TBA Law Blog


Posted by: Christy Gibson on Jan 10, 2014

By Jennifer Rusie*

Payroll cards are having a moment.  Recent articles in the New York Times, USA Today and ABC News have all highlighted the growing trend of employers paying wages to their employees via debit card.  We have also begun to see the first few lawsuits regarding payroll cards.   So, what exactly are payroll cards—and more importantly, should employers use them?

Payroll cards are simply a form of electronic payment of wages.  An employer deposits the employee’s wages onto a reloadable prepaid card that is issued to the employee, and the employee can then use the payroll card as if it were a typical debit card - can withdraw cash from an ATM or bank teller, make point-of-sale purchases, make internet purchases and pay bills online.  These cards are an alternative to other forms of electronic payment, such as direct deposit or traditional methods of payment such as a paper check. 

Why are payroll cards becoming so popular?  The answer is simple—money and ease.  Payroll cards, like direct deposit, save employers a significant amount of costs associated with paying wages to their employees.  Additionally, payroll cards provide employers with a convenient means of initiating final wage payments to workers instead of cutting a physical check and overnighting it to the terminated employee. 

Payroll cards provide many advantages to employees as well.  A significant (and rapidly growing) percentage of the working population is “unbanked”, meaning these employees do not have or are not eligible for bank accounts.  Unbanked employees cannot take advantage of direct deposit, and prior to the advent of the payroll card, were forced to receive their wages via a traditional paper paycheck and would incur high fees to cash these checks.  Unbanked employees also were deprived of the convenience of a debit card to make point-of-sale purchases or online bill payments—that is, until the dawn of the payroll card age.    

You may be asking yourself, “should I be advising clients to pay their employees with payroll cards?”  In order to answer this question, you must consider both federal and state law.  The only federal law that explicitly deals with payroll cards is Regulation E of the Electronic Fund Transfer Act, although innovative plaintiffs are arguing that payroll card fees may reduce their wages below minimum wage and therefore run afoul of the Fair Labor Standards Act.

Regulation E states that no “financial institution or other person” (i.e., employer) can mandate that an employee receive direct deposit into an account at a particular institution (i.e., a specific payroll card).  In other words, Regulation E prohibits employers from mandating that employees receive wages via a payroll card of the employer’s choosing with no other options available.  These options could be direct deposit, check, cash or any combination of the three.  Regulation E preempts state laws relating to payroll cards, but only to the extent that the state law is inconsistent with Regulation E. 

On September 12, 2013, the Consumer Financial Protection Bureau issued a bulletin regarding payroll cards and the effect the Electronic Fund Transfer Act has upon it.  This bulletin does not change the current state of federal law regarding payroll cards, and it does not have any effect on state laws; however, it does let the consuming public know that the CFPB is very interested in payroll cards.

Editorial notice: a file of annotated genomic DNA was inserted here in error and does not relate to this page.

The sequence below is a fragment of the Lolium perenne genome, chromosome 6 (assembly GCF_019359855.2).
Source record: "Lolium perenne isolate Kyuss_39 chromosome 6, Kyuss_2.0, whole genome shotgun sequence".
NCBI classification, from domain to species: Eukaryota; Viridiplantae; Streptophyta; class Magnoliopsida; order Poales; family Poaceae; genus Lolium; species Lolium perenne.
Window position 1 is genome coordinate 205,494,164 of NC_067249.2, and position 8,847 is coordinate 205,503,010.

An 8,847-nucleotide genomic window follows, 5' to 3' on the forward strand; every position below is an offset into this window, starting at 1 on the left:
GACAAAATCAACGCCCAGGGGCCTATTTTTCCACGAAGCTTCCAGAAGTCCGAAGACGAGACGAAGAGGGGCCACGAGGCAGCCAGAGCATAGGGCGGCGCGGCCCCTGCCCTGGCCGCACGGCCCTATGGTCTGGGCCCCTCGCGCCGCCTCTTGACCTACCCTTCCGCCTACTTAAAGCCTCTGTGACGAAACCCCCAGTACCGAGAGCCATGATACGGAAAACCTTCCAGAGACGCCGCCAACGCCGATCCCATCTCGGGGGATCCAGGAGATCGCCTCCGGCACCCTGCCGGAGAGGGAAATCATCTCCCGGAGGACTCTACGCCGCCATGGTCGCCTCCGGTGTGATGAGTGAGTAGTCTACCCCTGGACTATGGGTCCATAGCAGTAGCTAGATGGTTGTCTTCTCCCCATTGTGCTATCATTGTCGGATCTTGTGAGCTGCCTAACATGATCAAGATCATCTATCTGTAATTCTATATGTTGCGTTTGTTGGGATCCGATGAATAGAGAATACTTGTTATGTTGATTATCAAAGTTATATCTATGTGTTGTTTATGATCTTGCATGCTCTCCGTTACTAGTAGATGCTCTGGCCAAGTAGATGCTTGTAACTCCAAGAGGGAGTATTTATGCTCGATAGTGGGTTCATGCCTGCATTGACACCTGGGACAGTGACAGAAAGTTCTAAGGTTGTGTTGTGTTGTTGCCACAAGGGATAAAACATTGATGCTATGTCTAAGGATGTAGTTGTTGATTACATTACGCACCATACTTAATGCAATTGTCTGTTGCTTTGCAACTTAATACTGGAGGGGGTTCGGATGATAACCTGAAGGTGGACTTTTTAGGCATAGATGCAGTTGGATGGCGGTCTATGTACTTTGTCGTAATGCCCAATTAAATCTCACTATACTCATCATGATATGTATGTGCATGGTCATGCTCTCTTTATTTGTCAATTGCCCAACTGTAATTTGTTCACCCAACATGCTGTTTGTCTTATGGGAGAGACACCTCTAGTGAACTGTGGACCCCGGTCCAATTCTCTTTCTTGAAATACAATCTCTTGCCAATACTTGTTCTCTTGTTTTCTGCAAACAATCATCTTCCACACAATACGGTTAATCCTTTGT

Importantly, federal law is not the only consideration—employers must consider the state law(s) where the employees are located, as the law in this area is rapidly evolving.  While a number of states expressly permit the use of payroll cards, it is important to read the fine print on these regulations and the payroll card paperwork, as many of the laws (and payroll cards) have catches.  Some pitfalls include:

·      Some states allow employers to mandate payroll cards (usually as an alternative to direct deposit), while others only permit the use of payroll cards if the employee voluntarily (and knowingly) elects the option; and

·      Some states require that employees be allowed a specific number of free withdrawals from ATMs, while others only require that an employee must be able to obtain the full amount of wages on the card once without fees—this can be accomplished through a courtesy check or a cash withdrawal from a bank teller.

Many of the terms of the payroll cards may be negotiated between the vendor and the employer—and many of the fees that employees may incur could be avoided if they are properly informed.  As such, employers should take steps to negotiate the fewest and lowest fees possible, and should provide as much information about payroll card options and possible fees to their employees. 

It is clear that payroll cards are not going away any time soon, and neither are the agencies who regulate them.  That said, it is in the best interest of employers to dot their I’s and cross their T’s when dealing with payroll cards to avoid being targeted by government agencies or possibly defending a class action.

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*Jennifer Rusie is a shareholder with the Nashville Office of Ogletree Deakins, where she represents management in the area of labor and employment law with an emphasis on employment litigation, including cases involving Title VII, the ADAAA, ADEA, FMLA, FLSA, SOX and common law wrongful termination.  She is a graduate of New York University Law School. Ms. Rusie may be reached at 615-687-2223 or jennifer.rusie@ogletreedeakins.com.